In her welcome, Natalie McNamara, director of human resources at the Catholic Education Office, Sydney, spoke of the importance of the occasion “to acknowledge the outstanding leadership contribution of Br Kelvin”, but noted also that “this acknowledgment is situated more broadly in a celebration of Catholic education in Australia and, in particular, in the archdiocese of Sydney”.

In his homily, Cardinal Pell left none in any doubt that Br Kelvin has been a colossus in Catholic education for many years, and that his retirement was “the end of an era” in which he oversaw the transition of a collection of schools that relied almost entirely on the sacrifice of so many religious, to a highly organised school system that is now made up almost entirely of lay staff. And he also spoke directly to the many students in the congregation, encouraging them to pray for their teachers and to give some consideration to one day taking on the career of teaching themselves.

The legacy of Br Kelvin Canavan – Marist Brother, teacher, broadcaster, administrator – is an extraordinary one. His influence is everywhere, most noticeably in the 147 systemic schools that make up the archdiocese of Sydney. He has also had a very real impact – both direct and indirect – on the lives of many within the Catholic community, with the needs of the least advantaged always his highest priority.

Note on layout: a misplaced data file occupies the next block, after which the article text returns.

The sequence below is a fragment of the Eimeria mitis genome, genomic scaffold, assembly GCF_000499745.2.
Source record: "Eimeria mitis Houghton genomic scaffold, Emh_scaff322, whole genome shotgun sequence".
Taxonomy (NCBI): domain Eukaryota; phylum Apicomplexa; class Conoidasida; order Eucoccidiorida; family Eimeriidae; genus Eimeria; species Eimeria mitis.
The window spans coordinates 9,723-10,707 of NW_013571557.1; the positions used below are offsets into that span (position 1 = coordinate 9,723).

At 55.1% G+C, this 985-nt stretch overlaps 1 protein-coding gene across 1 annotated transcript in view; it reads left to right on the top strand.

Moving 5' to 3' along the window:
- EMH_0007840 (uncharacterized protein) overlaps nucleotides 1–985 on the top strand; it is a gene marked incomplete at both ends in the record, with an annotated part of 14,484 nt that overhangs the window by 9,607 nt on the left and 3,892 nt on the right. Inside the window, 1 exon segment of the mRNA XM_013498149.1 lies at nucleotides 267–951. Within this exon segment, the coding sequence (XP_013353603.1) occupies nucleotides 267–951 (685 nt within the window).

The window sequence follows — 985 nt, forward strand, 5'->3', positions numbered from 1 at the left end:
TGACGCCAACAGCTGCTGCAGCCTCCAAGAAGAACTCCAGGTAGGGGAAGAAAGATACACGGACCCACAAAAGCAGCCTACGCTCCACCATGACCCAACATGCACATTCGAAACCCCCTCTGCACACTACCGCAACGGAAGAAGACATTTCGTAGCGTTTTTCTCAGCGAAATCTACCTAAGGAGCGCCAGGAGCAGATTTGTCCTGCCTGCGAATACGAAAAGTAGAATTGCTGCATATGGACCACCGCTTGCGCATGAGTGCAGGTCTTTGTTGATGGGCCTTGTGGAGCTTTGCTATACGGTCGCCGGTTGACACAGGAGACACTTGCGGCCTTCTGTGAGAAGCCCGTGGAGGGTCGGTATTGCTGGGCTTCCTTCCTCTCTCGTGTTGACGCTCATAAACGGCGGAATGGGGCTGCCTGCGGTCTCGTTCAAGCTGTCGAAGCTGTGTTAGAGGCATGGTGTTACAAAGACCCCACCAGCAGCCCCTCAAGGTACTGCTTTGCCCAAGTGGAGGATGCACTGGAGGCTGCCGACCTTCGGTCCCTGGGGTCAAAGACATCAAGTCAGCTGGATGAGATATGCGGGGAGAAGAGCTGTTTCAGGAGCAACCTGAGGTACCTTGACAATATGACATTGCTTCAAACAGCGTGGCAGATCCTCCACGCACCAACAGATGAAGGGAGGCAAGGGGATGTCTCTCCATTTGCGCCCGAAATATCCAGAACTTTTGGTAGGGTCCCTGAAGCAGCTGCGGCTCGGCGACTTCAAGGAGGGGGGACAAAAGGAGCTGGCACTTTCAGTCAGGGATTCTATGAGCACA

Copyright © 2008. Catholic Weekly – Sydney

Brother Kelvin Canavan fms began teaching in 1960 and taught at Parramatta, Dundas and Eastwood before his appointment in 1968 as Inspector of Schools. Cardinal Gilroy was Archbishop of Sydney, the CEO occupied four small rooms at the end of the Housie Hall in CUSA House, Sydney and schools were still waiting for the introduction of government financial assistance.

He subsequently served a Director of Primary Education before his appointment by Cardinal Freeman as Deputy Director in 1982. Following the establishment of the new diocese of Broken Bay and Parramatta in 1986 and the reorganisation of Catholic /education in the Sydney Archdiocese, he was appointed Executive Director of Schools in 1987. Cardinal Clancy renewed this appointment in 1992, 1996 and again in 2001.